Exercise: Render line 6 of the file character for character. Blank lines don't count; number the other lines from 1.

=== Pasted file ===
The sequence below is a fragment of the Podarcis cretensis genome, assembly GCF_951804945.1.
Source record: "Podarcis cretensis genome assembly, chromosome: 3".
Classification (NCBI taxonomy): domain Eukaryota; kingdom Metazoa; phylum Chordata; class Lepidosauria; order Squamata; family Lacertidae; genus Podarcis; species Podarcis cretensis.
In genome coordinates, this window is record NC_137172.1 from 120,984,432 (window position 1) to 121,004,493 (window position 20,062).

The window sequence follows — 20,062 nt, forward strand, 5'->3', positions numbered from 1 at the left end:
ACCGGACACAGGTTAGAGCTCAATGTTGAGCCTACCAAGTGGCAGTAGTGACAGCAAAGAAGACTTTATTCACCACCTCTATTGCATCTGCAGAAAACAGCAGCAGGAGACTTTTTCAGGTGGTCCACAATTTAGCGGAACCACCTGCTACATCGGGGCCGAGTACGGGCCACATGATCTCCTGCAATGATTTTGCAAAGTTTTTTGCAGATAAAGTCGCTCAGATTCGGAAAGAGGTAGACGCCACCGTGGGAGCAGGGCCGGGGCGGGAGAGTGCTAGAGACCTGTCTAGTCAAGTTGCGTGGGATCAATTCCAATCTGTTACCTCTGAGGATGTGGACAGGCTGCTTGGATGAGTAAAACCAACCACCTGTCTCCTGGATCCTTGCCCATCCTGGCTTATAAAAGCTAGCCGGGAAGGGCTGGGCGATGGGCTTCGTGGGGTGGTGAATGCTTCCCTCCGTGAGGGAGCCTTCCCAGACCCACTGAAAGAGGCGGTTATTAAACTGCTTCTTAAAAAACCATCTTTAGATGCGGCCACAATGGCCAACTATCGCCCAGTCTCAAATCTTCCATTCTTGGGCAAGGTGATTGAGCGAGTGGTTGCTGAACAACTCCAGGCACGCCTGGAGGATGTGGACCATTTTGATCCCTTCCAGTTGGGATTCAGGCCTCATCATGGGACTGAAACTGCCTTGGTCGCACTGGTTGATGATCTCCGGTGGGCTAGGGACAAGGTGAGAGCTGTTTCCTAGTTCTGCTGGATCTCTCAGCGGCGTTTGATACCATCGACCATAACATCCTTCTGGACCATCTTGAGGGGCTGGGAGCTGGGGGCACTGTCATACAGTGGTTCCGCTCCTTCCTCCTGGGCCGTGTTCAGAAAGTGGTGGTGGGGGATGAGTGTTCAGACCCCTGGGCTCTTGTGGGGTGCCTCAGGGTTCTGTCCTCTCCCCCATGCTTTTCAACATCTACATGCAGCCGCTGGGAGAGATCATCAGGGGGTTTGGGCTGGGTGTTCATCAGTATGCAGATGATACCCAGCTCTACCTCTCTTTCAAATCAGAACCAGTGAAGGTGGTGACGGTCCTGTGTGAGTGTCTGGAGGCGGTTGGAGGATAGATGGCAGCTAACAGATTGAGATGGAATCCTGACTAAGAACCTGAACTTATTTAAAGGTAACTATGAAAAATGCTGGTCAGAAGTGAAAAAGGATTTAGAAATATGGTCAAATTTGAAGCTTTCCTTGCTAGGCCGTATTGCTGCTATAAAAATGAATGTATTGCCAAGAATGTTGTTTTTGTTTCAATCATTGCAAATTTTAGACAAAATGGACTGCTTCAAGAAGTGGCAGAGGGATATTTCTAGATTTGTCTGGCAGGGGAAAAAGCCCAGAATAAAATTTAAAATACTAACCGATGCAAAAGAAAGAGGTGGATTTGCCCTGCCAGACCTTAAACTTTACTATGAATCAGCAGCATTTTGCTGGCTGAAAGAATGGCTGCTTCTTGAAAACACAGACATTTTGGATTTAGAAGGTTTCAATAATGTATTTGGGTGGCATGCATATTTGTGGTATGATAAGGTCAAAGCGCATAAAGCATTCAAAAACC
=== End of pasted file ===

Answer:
ACCGGACACAGGTTAGAGCTCAATGTTGAGCCTACCAAGTGGCAGTAGTGACAGCAAAGAAGACTTTATTCACCACCTCTATTGCATCTGCAGAAAACAGCAGCAGGAGACTTTTTCAGGTGGTCCACAATTTAGCGGAACCACCTGCTACATCGGGGCCGAGTACGGGCCACATGATCTCCTGCAATGATTTTGCAAAGTTTTTTGCAGATAAAGTCGCTCAGATTCGGAAAGAGGTAGACGCCACCGTGGGAGCAGGGCCGGGGCGGGAGAGTGCTAGAGACCTGTCTAGTCAAGTTGCGTGGGATCAATTCCAATCTGTTACCTCTGAGGATGTGGACAGGCTGCTTGGATGAGTAAAACCAACCACCTGTCTCCTGGATCCTTGCCCATCCTGGCTTATAAAAGCTAGCCGGGAAGGGCTGGGCGATGGGCTTCGTGGGGTGGTGAATGCTTCCCTCCGTGAGGGAGCCTTCCCAGACCCACTGAAAGAGGCGGTTATTAAACTGCTTCTTAAAAAACCATCTTTAGATGCGGCCACAATGGCCAACTATCGCCCAGTCTCAAATCTTCCATTCTTGGGCAAGGTGATTGAGCGAGTGGTTGCTGAACAACTCCAGGCACGCCTGGAGGATGTGGACCATTTTGATCCCTTCCAGTTGGGATTCAGGCCTCATCATGGGACTGAAACTGCCTTGGTCGCACTGGTTGATGATCTCCGGTGGGCTAGGGACAAGGTGAGAGCTGTTTCCTAGTTCTGCTGGATCTCTCAGCGGCGTTTGATACCATCGACCATAACATCCTTCTGGACCATCTTGAGGGGCTGGGAGCTGGGGGCACTGTCATACAGTGGTTCCGCTCCTTCCTCCTGGGCCGTGTTCAGAAAGTGGTGGTGGGGGATGAGTGTTCAGACCCCTGGGCTCTTGTGGGGTGCCTCAGGGTTCTGTCCTCTCCCCCATGCTTTTCAACATCTACATGCAGCCGCTGGGAGAGATCATCAGGGGGTTTGGGCTGGGTGTTCATCAGTATGCAGATGATACCCAGCTCTACCTCTCTTTCAAATCAGAACCAGTGAAGGTGGTGACGGTCCTGTGTGAGTGTCTGGAGGCGGTTGGAGGATAGATGGCAGCTAACAGATTGAGATGGAATCCTGACTAAGAACCTGAACTTATTTAAAGGTAACTATGAAAAATGCTGGTCAGAAGTGAAAAAGGATTTAGAAATATGGTCAAATTTGAAGCTTTCCTTGCTAGGCCGTATTGCTGCTATAAAAATGAATGTATTGCCAAGAATGTTGTTTTTGTTTCAATCATTGCAAATTTTAGACAAAATGGACTGCTTCAAGAAGTGGCAGAGGGATATTTCTAGATTTGTCTGGCAGGGGAAAAAGCCCAGAATAAAATTTAAAATACTAACCGATGCAAAAGAAAGAGGTGGATTTGCCCTGCCAGACCTTAAACTTTACTATGAATCAGCAGCATTTTGCTGGCTGAAAGAATGGCTGCTTCTTGAAAACACAGACATTTTGGATTTAGAAGGTTTCAATAATGTATTTGGGTGGCATGCATATTTGTGGTATGATAAGGTCAAAGCGCATAAAGCATTCAAAAACC